Even before a former U.S.
intelligence contractor exposed the secret collection of Americans’ phone
records, the Obama administration was pressing a government-wide crackdown on
security threats that requires federal employees to keep closer tabs on their
co-workers and exhorts managers to punish those who fail to report their
Actually, it is more like “if you sense something, say
President Barack Obama’s
unprecedented initiative, known as the Insider Threat Program, is sweeping in
its reach. It has received scant public attention even though it extends beyond
the U.S. national security bureaucracies to most federal departments and
agencies nationwide, including the Peace Corps, the Social Security Administration
and the Education and Agriculture departments.
The Peace Corps? What
possible national security issues are involved with the Peace Corps? Just kidding….
[Government documents] show how
millions of federal employees and contractors must watch for “high-risk persons
or behaviors” among co-workers and could face penalties, including criminal
charges, for failing to report them. Leaks to the media are equated with
Criminal charges for failing to report? Espionage?
For leaking to the media the latest give-away to the agriculture
So why do I suggest this will be a great aid in stopping the
The program could make it easier
for the government to stifle the flow of unclassified and potentially vital
information to the public, while creating toxic work environments poisoned by
unfounded suspicions and spurious investigations of loyal Americans, according
to these current and former officials and experts. Some non-intelligence
agencies already are urging employees to watch their co-workers for “indicators”
that include stress, divorce and financial problems.
Toxic and poisoned work environments. Fantastic.
Poison is great at killing – in this case, killing bureaucratic action.
Imagine daily life in the worst of all bureaucracies – the
federal government. Pushing paper every
day, having no objective means by which to measure success, no concrete ways to
demonstrate individual performance, meetings with other bureaucrats all of whom
are doing nothing more than you are – waiting for lunch, waiting for the end of
the shift, counting the minutes. Whether
or not you accomplish anything at all in your workday is neither here nor
there. All that is truly required in your
position is to exist – and even this requirement is questionable.
What a miserable daily existence.
Your only relief might be to vent over a beer with a
co-worker – only someone in the same environment might understand the
frustration you feel. You can laugh
about the stupid things your boss did, or the ignorance on full display within
the recent memo from some unknown deputy-under-secretary-special-assistant of
bureaucratic affairs regarding respecting the diversity training of some
national or religious minority you never heard of.
How about attending a week-long training seminar on how to
use the latest departmental computer system?
You know the one – the one that hasn’t been implemented yet, replacing
the one that was never fully implemented even after seven years of consultant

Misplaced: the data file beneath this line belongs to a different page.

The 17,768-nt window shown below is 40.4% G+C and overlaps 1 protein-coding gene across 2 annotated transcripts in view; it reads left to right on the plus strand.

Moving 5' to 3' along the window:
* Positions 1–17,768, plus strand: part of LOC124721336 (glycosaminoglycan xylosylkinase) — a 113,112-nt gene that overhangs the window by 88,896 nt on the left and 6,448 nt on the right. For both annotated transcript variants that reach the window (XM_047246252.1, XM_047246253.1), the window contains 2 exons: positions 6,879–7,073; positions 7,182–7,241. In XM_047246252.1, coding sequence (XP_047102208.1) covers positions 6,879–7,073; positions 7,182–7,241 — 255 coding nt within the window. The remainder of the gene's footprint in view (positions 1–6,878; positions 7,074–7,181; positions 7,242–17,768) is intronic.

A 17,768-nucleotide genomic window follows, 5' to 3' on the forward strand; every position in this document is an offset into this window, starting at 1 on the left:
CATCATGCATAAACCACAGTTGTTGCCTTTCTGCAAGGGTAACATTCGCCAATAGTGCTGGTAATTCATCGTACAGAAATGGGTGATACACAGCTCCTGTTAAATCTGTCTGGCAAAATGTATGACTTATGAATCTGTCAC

Now your dumb boss – or beer-drinking co-worker – is
required to make a judgment on every statement you make:
Even inside an agency, one
manager’s disgruntled employee might become another’s threat to national
A disgruntled employee.
I guess such is not allowed in the federal government. Take the Department of Education, for
The Department of Education,
meanwhile, informs employees that co-workers going through “certain life
experiences . . . might turn a trusted user into an insider threat.” Those
experiences, the department says in a computer training manual, include
“stress, divorce, financial problems” or “frustrations with co-workers or the
Frustrations with co-workers or the organization! This is the subject of after-work
conversations everywhere – for many, especially in heavy bureaucracies, such
conversation is the only pleasure they receive at all from their daily
existence. Now, for federal employees,
venting is the stuff of firing at best, and Guantanamo (or worse) at worst.
A Defense Security Service online
pamphlet lists a wide range of “reportable” suspicious behaviors, including
working outside of normal duty hours.
Now this actually makes sense as suspicious behavior – why would
anyone want to spend one minute longer than necessary in such a hell-hole?
What is left for the poor GS-6 pencil pusher, besides
waiting for a bump from step 4 to step 5?
Don’t talk to anyone, don’t look at anyone, don’t have a beer with
anyone, don’t visit any web sites, be polite and respectful to your boss and
peers all the time, agree with every decision, smile all of the time…except
when it is not appropriate to smile, look serious all of the time…except when
it is not appropriate to look serious.
“The real danger is that you get a
bland common denominator working in the government,” warned Ilana Greenstein, a
former CIA case officer who says she quit the agency after being falsely
accused of being a security risk.
Inherently, there is already a bland common denominator in
heavily bureaucratic organizations. What
we will now get is something worse (or better, depending on your point of
view): organizations at a complete standstill.
In any reasonably healthy environment, two things are
present: 1) the encouragement of open dialogue, including respect for
dissenting opinion, and 2) a tolerance for the venting of frustration. With the first, creativity is unleashed. With the second, small frustrations don’t
grow to become unmitigated explosions.
The federal government bureaucracies were already woefully
short on these.
For any who are looking for a covert reason behind the
Snowden affair, here is one – a perfect opportunity to put the fear of the
devil into every bureaucrat.
I say HOORAY!